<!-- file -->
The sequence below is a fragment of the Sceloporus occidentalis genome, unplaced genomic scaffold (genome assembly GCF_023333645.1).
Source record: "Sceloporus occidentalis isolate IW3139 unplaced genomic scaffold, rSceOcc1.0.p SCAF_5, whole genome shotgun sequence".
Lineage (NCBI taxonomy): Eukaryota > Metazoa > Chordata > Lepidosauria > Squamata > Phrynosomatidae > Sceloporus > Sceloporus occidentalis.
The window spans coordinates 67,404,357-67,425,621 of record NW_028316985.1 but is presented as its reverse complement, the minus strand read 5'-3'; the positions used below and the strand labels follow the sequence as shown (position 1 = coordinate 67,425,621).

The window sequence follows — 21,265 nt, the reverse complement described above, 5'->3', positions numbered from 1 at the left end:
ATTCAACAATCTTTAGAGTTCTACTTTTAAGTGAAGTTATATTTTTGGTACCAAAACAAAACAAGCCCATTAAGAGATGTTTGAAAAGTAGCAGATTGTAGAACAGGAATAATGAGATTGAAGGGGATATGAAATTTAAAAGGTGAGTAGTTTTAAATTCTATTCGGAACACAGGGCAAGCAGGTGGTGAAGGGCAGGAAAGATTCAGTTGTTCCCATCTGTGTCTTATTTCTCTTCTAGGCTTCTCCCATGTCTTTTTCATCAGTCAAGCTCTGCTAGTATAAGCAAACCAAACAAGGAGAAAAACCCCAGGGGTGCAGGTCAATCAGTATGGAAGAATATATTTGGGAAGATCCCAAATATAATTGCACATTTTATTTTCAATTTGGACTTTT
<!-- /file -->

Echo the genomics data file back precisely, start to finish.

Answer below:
The sequence below is a fragment of the Sceloporus occidentalis genome, unplaced genomic scaffold (genome assembly GCF_023333645.1).
Source record: "Sceloporus occidentalis isolate IW3139 unplaced genomic scaffold, rSceOcc1.0.p SCAF_5, whole genome shotgun sequence".
Lineage (NCBI taxonomy): Eukaryota > Metazoa > Chordata > Lepidosauria > Squamata > Phrynosomatidae > Sceloporus > Sceloporus occidentalis.
The window spans coordinates 67,404,357-67,425,621 of record NW_028316985.1 but is presented as its reverse complement, the minus strand read 5'-3'; the positions used below and the strand labels follow the sequence as shown (position 1 = coordinate 67,425,621).

The window sequence follows — 21,265 nt, the reverse complement described above, 5'->3', positions numbered from 1 at the left end:
ATTCAACAATCTTTAGAGTTCTACTTTTAAGTGAAGTTATATTTTTGGTACCAAAACAAAACAAGCCCATTAAGAGATGTTTGAAAAGTAGCAGATTGTAGAACAGGAATAATGAGATTGAAGGGGATATGAAATTTAAAAGGTGAGTAGTTTTAAATTCTATTCGGAACACAGGGCAAGCAGGTGGTGAAGGGCAGGAAAGATTCAGTTGTTCCCATCTGTGTCTTATTTCTCTTCTAGGCTTCTCCCATGTCTTTTTCATCAGTCAAGCTCTGCTAGTATAAGCAAACCAAACAAGGAGAAAAACCCCAGGGGTGCAGGTCAATCAGTATGGAAGAATATATTTGGGAAGATCCCAAATATAATTGCACATTTTATTTTCAATTTGGACTTTT